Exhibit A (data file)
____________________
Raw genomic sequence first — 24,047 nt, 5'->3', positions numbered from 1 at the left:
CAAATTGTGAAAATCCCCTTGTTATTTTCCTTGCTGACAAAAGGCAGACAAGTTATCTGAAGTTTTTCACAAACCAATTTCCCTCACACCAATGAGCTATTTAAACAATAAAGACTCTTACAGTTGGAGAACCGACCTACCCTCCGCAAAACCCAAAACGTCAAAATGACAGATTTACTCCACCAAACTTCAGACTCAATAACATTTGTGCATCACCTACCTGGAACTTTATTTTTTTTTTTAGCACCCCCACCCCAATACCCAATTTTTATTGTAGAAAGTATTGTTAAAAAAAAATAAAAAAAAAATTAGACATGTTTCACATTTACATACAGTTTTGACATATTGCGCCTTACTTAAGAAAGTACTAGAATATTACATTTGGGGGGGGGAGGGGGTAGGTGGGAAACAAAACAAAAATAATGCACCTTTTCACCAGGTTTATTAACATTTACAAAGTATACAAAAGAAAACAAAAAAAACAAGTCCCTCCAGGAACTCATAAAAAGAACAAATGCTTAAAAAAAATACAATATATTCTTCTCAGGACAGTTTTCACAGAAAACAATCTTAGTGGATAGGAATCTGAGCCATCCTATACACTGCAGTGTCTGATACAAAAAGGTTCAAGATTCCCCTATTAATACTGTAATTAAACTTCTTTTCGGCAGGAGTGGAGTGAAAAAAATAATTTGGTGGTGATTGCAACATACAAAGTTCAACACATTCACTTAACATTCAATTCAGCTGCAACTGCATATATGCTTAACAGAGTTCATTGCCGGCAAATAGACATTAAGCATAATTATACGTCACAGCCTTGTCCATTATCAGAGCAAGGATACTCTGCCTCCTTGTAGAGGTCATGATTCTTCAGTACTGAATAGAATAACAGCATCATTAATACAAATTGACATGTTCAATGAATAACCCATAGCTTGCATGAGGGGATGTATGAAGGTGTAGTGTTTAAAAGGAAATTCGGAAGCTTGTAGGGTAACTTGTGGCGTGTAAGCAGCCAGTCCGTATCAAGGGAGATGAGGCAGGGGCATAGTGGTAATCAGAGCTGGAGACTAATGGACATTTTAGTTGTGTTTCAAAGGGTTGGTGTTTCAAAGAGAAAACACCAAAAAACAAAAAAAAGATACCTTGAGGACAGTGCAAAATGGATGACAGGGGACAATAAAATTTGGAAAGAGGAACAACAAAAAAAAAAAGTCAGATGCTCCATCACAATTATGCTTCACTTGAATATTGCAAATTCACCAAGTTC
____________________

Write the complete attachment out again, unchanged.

Raw genomic sequence first — 24,047 nt, 5'->3', positions numbered from 1 at the left:
CAAATTGTGAAAATCCCCTTGTTATTTTCCTTGCTGACAAAAGGCAGACAAGTTATCTGAAGTTTTTCACAAACCAATTTCCCTCACACCAATGAGCTATTTAAACAATAAAGACTCTTACAGTTGGAGAACCGACCTACCCTCCGCAAAACCCAAAACGTCAAAATGACAGATTTACTCCACCAAACTTCAGACTCAATAACATTTGTGCATCACCTACCTGGAACTTTATTTTTTTTTTTAGCACCCCCACCCCAATACCCAATTTTTATTGTAGAAAGTATTGTTAAAAAAAAATAAAAAAAAAATTAGACATGTTTCACATTTACATACAGTTTTGACATATTGCGCCTTACTTAAGAAAGTACTAGAATATTACATTTGGGGGGGGGAGGGGGTAGGTGGGAAACAAAACAAAAATAATGCACCTTTTCACCAGGTTTATTAACATTTACAAAGTATACAAAAGAAAACAAAAAAAACAAGTCCCTCCAGGAACTCATAAAAAGAACAAATGCTTAAAAAAAATACAATATATTCTTCTCAGGACAGTTTTCACAGAAAACAATCTTAGTGGATAGGAATCTGAGCCATCCTATACACTGCAGTGTCTGATACAAAAAGGTTCAAGATTCCCCTATTAATACTGTAATTAAACTTCTTTTCGGCAGGAGTGGAGTGAAAAAAATAATTTGGTGGTGATTGCAACATACAAAGTTCAACACATTCACTTAACATTCAATTCAGCTGCAACTGCATATATGCTTAACAGAGTTCATTGCCGGCAAATAGACATTAAGCATAATTATACGTCACAGCCTTGTCCATTATCAGAGCAAGGATACTCTGCCTCCTTGTAGAGGTCATGATTCTTCAGTACTGAATAGAATAACAGCATCATTAATACAAATTGACATGTTCAATGAATAACCCATAGCTTGCATGAGGGGATGTATGAAGGTGTAGTGTTTAAAAGGAAATTCGGAAGCTTGTAGGGTAACTTGTGGCGTGTAAGCAGCCAGTCCGTATCAAGGGAGATGAGGCAGGGGCATAGTGGTAATCAGAGCTGGAGACTAATGGACATTTTAGTTGTGTTTCAAAGGGTTGGTGTTTCAAAGAGAAAACACCAAAAAACAAAAAAAAGATACCTTGAGGACAGTGCAAAATGGATGACAGGGGACAATAAAATTTGGAAAGAGGAACAACAAAAAAAAAAAGTCAGATGCTCCATCACAATTATGCTTCACTTGAATATTGCAAATTCACCAAGTTC